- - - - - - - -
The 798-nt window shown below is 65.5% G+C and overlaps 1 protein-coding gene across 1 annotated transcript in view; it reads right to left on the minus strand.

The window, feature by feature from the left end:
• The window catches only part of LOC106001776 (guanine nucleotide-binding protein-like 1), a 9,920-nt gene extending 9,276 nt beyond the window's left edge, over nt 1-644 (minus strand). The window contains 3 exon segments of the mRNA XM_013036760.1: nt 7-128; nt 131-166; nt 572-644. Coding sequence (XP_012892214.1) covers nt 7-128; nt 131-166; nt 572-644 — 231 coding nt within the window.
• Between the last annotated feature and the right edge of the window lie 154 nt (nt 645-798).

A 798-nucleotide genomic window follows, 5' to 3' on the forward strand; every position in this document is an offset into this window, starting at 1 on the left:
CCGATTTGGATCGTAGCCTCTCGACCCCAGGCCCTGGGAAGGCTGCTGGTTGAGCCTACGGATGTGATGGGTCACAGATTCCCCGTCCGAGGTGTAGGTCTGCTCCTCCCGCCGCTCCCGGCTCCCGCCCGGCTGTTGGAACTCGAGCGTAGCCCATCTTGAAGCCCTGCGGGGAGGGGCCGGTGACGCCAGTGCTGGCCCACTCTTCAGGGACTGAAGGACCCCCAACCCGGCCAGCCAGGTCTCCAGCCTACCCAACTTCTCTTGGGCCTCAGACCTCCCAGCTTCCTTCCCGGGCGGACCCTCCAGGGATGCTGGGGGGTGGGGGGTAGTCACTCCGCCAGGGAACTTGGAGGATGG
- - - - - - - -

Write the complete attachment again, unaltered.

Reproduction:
The 798-nt window shown below is 65.5% G+C and overlaps 1 protein-coding gene across 1 annotated transcript in view; it reads right to left on the minus strand.

The window, feature by feature from the left end:
• The window catches only part of LOC106001776 (guanine nucleotide-binding protein-like 1), a 9,920-nt gene extending 9,276 nt beyond the window's left edge, over nt 1-644 (minus strand). The window contains 3 exon segments of the mRNA XM_013036760.1: nt 7-128; nt 131-166; nt 572-644. Coding sequence (XP_012892214.1) covers nt 7-128; nt 131-166; nt 572-644 — 231 coding nt within the window.
• Between the last annotated feature and the right edge of the window lie 154 nt (nt 645-798).

A 798-nucleotide genomic window follows, 5' to 3' on the forward strand; every position in this document is an offset into this window, starting at 1 on the left:
CCGATTTGGATCGTAGCCTCTCGACCCCAGGCCCTGGGAAGGCTGCTGGTTGAGCCTACGGATGTGATGGGTCACAGATTCCCCGTCCGAGGTGTAGGTCTGCTCCTCCCGCCGCTCCCGGCTCCCGCCCGGCTGTTGGAACTCGAGCGTAGCCCATCTTGAAGCCCTGCGGGGAGGGGCCGGTGACGCCAGTGCTGGCCCACTCTTCAGGGACTGAAGGACCCCCAACCCGGCCAGCCAGGTCTCCAGCCTACCCAACTTCTCTTGGGCCTCAGACCTCCCAGCTTCCTTCCCGGGCGGACCCTCCAGGGATGCTGGGGGGTGGGGGGTAGTCACTCCGCCAGGGAACTTGGAGGATGG